Are Texans More Evil, Ruthless, Savage, Deceitful, Amoral, Etc. Than Anywhere Else In The World?

I chose the title for this blog post for one very specific reason; most Texans I have known over the years are very proud to be from Texas, or at least proud that they “got here as fast as they could”, as the t-shirts and bumper stickers proclaim.  Accordingly, all of the proud Texans out there need to honestly ask themselves the question asked by the title of this post.

There is a simple reason I believe we all must ask the above question, including every single voter, every politician, every judge, every prosecutor, every probation officer, and even every single police officer who is out there looking to make another arrest and put another person in jail or prison…..

Either we have one of the very worst, evil, and depraved populations on the planet, living right here in the Lone Star State, or, we have perhaps the most punitive combination of laws, courts, DAs, and prison systems in the entire world.  I’m sure you can guess which of the two explanations seems more likely to me.

Yesterday’s post at the blog Grits For Breakfast helps to illuminate just how out of whack Texas’ criminal justice system really is.  The Grits post references a study done by The Prison Policy Institute that demonstrates how, if Texas were a nation, it would have the world’s fifth highest percentage of its citizens behind bars.  Moreover, the only four places that outpace Texas in imprisonment are not other countries around the globe.  Instead, they are our neighbors.  We need only look eastward, to Louisiana, Mississippi, and Georgia, or to the north, towards Oklahoma.  However, since Texas is a pretty big state, with approximately 30 million inhabitants, our prison population is, according to The Prison Policy Institute, bigger than the prison population of Louisiana, Mississippi, Georgia, and Oklahoma combined.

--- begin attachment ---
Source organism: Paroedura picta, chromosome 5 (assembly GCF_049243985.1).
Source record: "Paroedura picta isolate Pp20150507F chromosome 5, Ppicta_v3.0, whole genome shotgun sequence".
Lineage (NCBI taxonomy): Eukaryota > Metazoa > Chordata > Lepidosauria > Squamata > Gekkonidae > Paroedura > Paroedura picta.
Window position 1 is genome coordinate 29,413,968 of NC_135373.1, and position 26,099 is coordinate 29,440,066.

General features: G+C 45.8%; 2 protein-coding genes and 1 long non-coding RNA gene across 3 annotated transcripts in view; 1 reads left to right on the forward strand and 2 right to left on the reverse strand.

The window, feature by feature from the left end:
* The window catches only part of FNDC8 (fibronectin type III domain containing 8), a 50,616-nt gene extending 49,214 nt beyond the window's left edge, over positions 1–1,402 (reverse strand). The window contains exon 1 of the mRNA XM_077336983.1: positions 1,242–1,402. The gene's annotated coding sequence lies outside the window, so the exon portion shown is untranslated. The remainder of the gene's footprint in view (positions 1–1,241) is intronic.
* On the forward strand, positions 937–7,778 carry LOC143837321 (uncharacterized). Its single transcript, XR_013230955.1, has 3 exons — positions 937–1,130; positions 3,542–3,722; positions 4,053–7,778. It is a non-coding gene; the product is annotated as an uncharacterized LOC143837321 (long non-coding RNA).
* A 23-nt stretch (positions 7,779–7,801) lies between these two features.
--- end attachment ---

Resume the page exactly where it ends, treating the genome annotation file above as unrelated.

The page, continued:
The introduction to the chart at The Prison Policy Institute, depicting the results of the study, pretty much sums up the logical conclusion of the study:

“The state of Louisiana is often called out for having the highest incarceration rate in the world. But in the global context, how far behind are the other 49 states, really? This report finds that the disturbing answer is “Not very far.”

What was so shocking to me wasn’t that Texas is among the most punitive places around. After all, the “tough on crime” politicians, district attorneys, and judges (all of whom are elected in political elections) love to show the voting public how much they will make those god-awful lawbreakers suffer, when given the chance.  Instead, what really stunned me about the study was the difference in the incarceration rates between the United States and the rest of the world. It’s jaw dropping, considering how so many of the people in our country like to believe in the moral superiority of the United States.

Here’s a link to the chart:

http://www.prisonpolicy.org/global/

As a Texas parole attorney, I’ve now met and interviewed close to one thousand inmates in the Texas prison system. All were convicted of felonies under Texas law.  One of the first things that I was really surprised to find when I first began interviewing inmates years ago was that most of the people I interviewed just seemed like pretty normal people who had made some bad choices, or in some cases, really bad choices.  True, some of these people and some of their bad choices had to be punished, no question about it.  Other situations honestly did not seem like situations where punishment of any sort seemed logical or appropriate.  Or, in those cases where some kind of penalty was appropriate, many of these cases called for simple fines or documented warnings.

Perhaps we need to re-think many of our basic definitions of what crime really is and how it ought to be punished.  Perhaps it is even more important that we stop ignoring that the politicians, prosecutors, and judges have such sweeping punishment powers.  It does not seem, unfortunately, that getting elected in popular elections mixes very well with insightful, informed leadership on how best to deal with improper behavior.  Being seen as “soft on crime” is a political risk no intelligent politician, including the politicians on the judicial benches of Texas, will ever take.

If no meaningful reforms are justified, as many claim, and people are going to continue believing that our current criminal justice system is fair, then one of the following two conclusions must be true;

1)   According to data taken from around the planet, Texans are, on average, more awful, more savage, more dangerous, more dishonest, etc. etc. than just about anywhere else.

OR

2) Texas (and too many other places in the “Land of the Free”) treats other people more awfully than just about anywhere else.

 

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